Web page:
Prof. Velasco argues that the newly elected President, Mauricio Macri, has a good chance of breaking with the above pattern and truly achieving a fresh start for the entire country.

That offers hope for Greece. After all, Greece did not have as many as 99 years of crazy politics but only about 30+ years: my understanding is that Greece was more or less an ok-country until Andreas Papandreou got on the scene with his newly formed PASOK and until ND, during intermittent periods of governance, only tried to be a copy of PASOK.

When will the Mauricio Macri's of Greece come to the conclusion that it's high time to stand up and be counted for their country? There are plenty of Mauricio Macri's in Greece. They just have to make an effort to come on stage. Before anything else, they must understand that they owe it to their country.

Monday, December 7, 2015

Ten Tips About Greece!

This listing of Ten Tips about Greece was published almost 3 months ago but it would not hurt anyone to re-read it every once in a while. These bullet points were prepared shortly before the last election of September. It concludes:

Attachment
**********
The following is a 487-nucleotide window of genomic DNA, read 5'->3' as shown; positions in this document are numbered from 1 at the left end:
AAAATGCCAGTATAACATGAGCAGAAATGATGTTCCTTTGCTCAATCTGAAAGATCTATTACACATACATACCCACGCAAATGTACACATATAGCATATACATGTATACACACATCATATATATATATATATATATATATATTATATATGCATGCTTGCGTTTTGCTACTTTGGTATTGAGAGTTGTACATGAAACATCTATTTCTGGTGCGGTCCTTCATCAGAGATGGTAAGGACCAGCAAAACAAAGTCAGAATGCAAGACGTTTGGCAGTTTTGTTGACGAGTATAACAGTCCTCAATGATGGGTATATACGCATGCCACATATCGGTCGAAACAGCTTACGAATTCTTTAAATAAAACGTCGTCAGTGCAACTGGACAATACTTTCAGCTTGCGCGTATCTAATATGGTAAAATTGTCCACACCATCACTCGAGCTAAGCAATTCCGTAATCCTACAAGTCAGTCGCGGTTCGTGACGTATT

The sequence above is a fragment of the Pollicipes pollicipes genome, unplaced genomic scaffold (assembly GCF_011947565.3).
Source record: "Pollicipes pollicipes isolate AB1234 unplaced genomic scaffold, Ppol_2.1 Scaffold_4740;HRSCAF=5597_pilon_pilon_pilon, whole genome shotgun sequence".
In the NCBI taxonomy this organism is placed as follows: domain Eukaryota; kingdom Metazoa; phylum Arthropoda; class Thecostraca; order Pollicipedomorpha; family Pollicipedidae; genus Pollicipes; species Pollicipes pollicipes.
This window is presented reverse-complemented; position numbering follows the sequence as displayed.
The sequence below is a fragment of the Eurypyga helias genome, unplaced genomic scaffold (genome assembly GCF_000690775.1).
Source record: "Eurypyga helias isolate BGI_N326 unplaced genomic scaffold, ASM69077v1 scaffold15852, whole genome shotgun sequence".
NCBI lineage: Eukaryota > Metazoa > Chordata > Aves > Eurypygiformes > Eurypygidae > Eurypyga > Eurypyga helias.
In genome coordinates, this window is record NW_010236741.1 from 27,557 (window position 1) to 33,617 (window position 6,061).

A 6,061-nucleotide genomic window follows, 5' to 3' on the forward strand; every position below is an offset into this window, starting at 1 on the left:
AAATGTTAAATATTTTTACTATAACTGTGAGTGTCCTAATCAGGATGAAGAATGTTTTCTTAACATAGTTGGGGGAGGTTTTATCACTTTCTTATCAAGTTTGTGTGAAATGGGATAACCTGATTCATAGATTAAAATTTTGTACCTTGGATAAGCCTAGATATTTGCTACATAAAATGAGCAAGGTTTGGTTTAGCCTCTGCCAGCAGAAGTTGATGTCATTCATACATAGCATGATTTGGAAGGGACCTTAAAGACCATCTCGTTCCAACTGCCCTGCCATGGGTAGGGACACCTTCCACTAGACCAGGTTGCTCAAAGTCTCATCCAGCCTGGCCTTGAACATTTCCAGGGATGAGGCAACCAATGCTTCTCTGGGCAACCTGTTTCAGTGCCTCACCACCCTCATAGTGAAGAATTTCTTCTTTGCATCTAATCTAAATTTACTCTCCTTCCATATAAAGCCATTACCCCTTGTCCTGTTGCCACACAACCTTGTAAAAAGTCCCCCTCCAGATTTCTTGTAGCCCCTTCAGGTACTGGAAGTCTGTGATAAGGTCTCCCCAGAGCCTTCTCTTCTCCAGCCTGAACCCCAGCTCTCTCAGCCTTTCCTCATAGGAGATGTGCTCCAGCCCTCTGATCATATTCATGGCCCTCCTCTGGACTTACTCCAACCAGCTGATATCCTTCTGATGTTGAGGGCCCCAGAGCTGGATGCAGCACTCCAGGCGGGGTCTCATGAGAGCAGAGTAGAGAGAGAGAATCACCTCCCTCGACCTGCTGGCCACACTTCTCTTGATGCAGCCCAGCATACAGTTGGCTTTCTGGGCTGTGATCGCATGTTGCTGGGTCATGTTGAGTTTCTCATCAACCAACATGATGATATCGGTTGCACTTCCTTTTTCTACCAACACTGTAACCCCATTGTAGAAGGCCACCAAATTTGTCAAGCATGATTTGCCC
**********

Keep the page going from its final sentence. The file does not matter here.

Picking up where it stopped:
• If the left wing SYRIZA is re-elected, which is more likely, then the outlook is more complicated.
  • They may decide to play by the rules, restore growth, and then try to implement a more ideological agenda.
  • This would give everybody breathing space.
  • But on the other hand, they may not want to govern within the constraints of the Agreement, or even, I would say, within the constraints of reality.
  • If so, then we will have more turbulence.
  • We will find out soon.
Well, 'soon' can be a very long time...